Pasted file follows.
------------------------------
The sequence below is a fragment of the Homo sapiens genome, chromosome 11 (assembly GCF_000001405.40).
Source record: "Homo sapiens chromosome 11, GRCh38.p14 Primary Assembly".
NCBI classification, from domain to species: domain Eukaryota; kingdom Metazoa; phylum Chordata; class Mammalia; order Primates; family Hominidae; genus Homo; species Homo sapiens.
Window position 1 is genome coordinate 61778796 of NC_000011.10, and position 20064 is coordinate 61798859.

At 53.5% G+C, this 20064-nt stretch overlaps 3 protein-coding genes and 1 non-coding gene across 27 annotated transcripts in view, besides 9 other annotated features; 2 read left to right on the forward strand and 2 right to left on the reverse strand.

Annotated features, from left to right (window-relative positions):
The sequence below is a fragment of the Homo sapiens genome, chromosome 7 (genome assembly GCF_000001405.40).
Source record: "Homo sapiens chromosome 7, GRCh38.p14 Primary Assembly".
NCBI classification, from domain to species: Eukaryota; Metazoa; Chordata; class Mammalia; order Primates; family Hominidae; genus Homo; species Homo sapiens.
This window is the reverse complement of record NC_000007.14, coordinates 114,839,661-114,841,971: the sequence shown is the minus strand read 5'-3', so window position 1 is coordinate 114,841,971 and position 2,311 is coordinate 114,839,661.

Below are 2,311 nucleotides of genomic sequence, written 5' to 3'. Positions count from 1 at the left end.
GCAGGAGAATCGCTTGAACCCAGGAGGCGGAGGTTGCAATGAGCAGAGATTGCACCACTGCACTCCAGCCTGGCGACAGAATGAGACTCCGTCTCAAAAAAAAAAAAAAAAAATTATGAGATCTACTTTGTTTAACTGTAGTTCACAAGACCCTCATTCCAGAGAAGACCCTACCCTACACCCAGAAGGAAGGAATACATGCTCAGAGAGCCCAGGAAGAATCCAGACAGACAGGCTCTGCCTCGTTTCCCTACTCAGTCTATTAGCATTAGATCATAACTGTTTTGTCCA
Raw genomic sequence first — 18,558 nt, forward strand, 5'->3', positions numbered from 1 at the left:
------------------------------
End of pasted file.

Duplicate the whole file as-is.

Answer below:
The sequence below is a fragment of the Homo sapiens genome, chromosome 11 (assembly GCF_000001405.40).
Source record: "Homo sapiens chromosome 11, GRCh38.p14 Primary Assembly".
NCBI classification, from domain to species: domain Eukaryota; kingdom Metazoa; phylum Chordata; class Mammalia; order Primates; family Hominidae; genus Homo; species Homo sapiens.
Window position 1 is genome coordinate 61778796 of NC_000011.10, and position 20064 is coordinate 61798859.

At 53.5% G+C, this 20064-nt stretch overlaps 3 protein-coding genes and 1 non-coding gene across 27 annotated transcripts in view, besides 9 other annotated features; 2 read left to right on the forward strand and 2 right to left on the reverse strand.

Annotated features, from left to right (window-relative positions):
The sequence below is a fragment of the Homo sapiens genome, chromosome 7 (genome assembly GCF_000001405.40).
Source record: "Homo sapiens chromosome 7, GRCh38.p14 Primary Assembly".
NCBI classification, from domain to species: Eukaryota; Metazoa; Chordata; class Mammalia; order Primates; family Hominidae; genus Homo; species Homo sapiens.
This window is the reverse complement of record NC_000007.14, coordinates 114,839,661-114,841,971: the sequence shown is the minus strand read 5'-3', so window position 1 is coordinate 114,841,971 and position 2,311 is coordinate 114,839,661.

Below are 2,311 nucleotides of genomic sequence, written 5' to 3'. Positions count from 1 at the left end.
GCAGGAGAATCGCTTGAACCCAGGAGGCGGAGGTTGCAATGAGCAGAGATTGCACCACTGCACTCCAGCCTGGCGACAGAATGAGACTCCGTCTCAAAAAAAAAAAAAAAAAATTATGAGATCTACTTTGTTTAACTGTAGTTCACAAGACCCTCATTCCAGAGAAGACCCTACCCTACACCCAGAAGGAAGGAATACATGCTCAGAGAGCCCAGGAAGAATCCAGACAGACAGGCTCTGCCTCGTTTCCCTACTCAGTCTATTAGCATTAGATCATAACTGTTTTGTCCA
Raw genomic sequence first — 18,558 nt, forward strand, 5'->3', positions numbered from 1 at the left: